We idled behind the bus that had departed in front of us, then waited for the traffic signal at the end of the ramp to change, behind several cars and another bus. As we were barely ten feet clear of the bus ramp, the man had walked up to the door and asked the driver to let him on. I didn’t hear exactly what he was saying, but I saw him pantomiming about the imminent rain, how he didn’t have an umbrella, and he didn’t want to ruin his suit.

Other passengers encouraged the driver to let him on, saying the sky was about to fall out and we weren’t even moving. The driver said he could take the next bus (which would be in 15 minutes) and that “that stupid fool” ought to get out of the road so he doesn’t get hit by a car.

The bus proceeded around a curving road and the next two stops, then turned back toward the road that extends out of the ferry terminal ramp. The man had evidently run uphill on one of the one-way side streets to meet our bus at the third stop on its route. He stepped aside to let passengers exit out of the front door of the bus, then the driver shut the doors rapidly on him again before he could get a foot onto the step. The other passengers on the bus burst out into an uproar, asking what the hell the driver was doing. One woman said, “Oh come on, after he ran up this big hill, you’re going to be that mean? That’s just hateful!”

The man again looked perplexed, and the passengers around me said she would never do that to a white man.

“He’s not some saggy pants-wearing street type, he’s a good working man, he’s wearing a suit! Don’t treat him like that!” another woman yelled.

The driver said that she had the right to deny service to anyone she wanted and that she “didn’t like the look of him.” She accelerated again so quickly that several passengers fell off their balance, and she had to swerve and slam on the brakes to avoid hitting a pedestrian and a car in front of us.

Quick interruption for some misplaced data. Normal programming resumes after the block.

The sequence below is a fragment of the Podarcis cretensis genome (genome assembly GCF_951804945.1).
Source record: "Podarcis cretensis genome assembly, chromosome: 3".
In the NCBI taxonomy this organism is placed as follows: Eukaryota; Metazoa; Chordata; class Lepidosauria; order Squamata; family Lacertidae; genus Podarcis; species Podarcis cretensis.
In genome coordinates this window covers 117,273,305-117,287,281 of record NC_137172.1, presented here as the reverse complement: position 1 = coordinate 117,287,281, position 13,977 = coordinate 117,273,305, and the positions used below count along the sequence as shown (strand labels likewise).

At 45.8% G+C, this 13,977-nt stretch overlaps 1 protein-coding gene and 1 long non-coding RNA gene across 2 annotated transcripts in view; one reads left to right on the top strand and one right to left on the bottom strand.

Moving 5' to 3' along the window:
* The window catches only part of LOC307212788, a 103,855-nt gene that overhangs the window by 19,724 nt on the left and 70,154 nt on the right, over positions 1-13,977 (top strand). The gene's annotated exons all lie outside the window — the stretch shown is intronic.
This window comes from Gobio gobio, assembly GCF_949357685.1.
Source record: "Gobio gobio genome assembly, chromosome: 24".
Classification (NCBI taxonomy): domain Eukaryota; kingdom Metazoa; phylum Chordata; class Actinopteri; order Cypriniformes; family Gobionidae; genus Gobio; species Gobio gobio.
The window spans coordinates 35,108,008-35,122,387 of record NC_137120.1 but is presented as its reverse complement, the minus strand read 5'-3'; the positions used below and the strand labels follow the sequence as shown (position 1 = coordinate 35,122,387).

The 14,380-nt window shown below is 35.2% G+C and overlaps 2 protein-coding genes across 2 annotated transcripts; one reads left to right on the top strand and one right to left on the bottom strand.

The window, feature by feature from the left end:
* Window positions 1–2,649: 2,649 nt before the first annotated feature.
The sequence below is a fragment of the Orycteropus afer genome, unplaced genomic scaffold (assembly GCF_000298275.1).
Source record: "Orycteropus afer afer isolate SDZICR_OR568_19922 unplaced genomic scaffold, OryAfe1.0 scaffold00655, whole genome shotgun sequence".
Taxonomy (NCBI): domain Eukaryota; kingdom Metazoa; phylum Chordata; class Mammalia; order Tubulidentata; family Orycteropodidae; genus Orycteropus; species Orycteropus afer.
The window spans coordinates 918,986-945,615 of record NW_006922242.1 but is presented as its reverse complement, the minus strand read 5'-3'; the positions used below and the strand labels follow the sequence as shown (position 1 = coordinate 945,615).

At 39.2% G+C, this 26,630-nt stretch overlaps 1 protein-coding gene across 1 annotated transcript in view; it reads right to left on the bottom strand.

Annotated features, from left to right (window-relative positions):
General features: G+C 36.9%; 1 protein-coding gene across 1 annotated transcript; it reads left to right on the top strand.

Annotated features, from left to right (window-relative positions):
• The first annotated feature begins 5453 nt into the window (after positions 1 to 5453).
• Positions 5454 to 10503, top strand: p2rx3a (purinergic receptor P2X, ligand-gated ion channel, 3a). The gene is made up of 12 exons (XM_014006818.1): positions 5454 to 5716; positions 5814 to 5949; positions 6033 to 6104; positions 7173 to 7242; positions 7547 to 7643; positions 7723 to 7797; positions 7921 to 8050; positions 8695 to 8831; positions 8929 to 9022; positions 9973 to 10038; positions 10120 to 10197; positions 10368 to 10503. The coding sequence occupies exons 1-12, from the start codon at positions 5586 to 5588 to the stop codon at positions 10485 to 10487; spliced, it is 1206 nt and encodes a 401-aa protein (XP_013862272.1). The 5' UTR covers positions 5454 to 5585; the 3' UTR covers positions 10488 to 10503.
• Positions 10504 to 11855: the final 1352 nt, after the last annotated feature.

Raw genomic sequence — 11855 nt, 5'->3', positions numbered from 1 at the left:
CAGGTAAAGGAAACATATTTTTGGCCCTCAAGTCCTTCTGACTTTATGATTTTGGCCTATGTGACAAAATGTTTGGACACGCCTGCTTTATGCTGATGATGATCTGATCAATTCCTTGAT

Amazingly, the man caught up to the bus again, and the driver let passengers off and closed the doors in his face a third time. By this point it was clear that everyone on the bus believed the driver’s denial of service was racially motivated. Several passengers told her they would be making complaints, and they took down her license number and information. They even tried bargaining with her, saying they wouldn’t complain if she would just let the man on the bus so he could get home already.

My stop was the next stop, and I took my time with my suitcase on the back steps, looking down the street to see if the man had been able to catch up to us again (I didn’t see him). As I was walking into the gates of my apartment complex, one of my neighbors who looked a few years younger than me leaned in confidentially to say, “I wouldn’t have let him on.”

“I’m sorry?” I said, not fully registering what she had said.

“You were on the 42 bus, weren’t you? That black guy?” she said.

“Oh yeah, that was nuts,” I said, worried where her tone was going.

“I’m just saying, with black guys like that, if they get angry? I wouldn’t have let him on either. Who knows what he’d do?”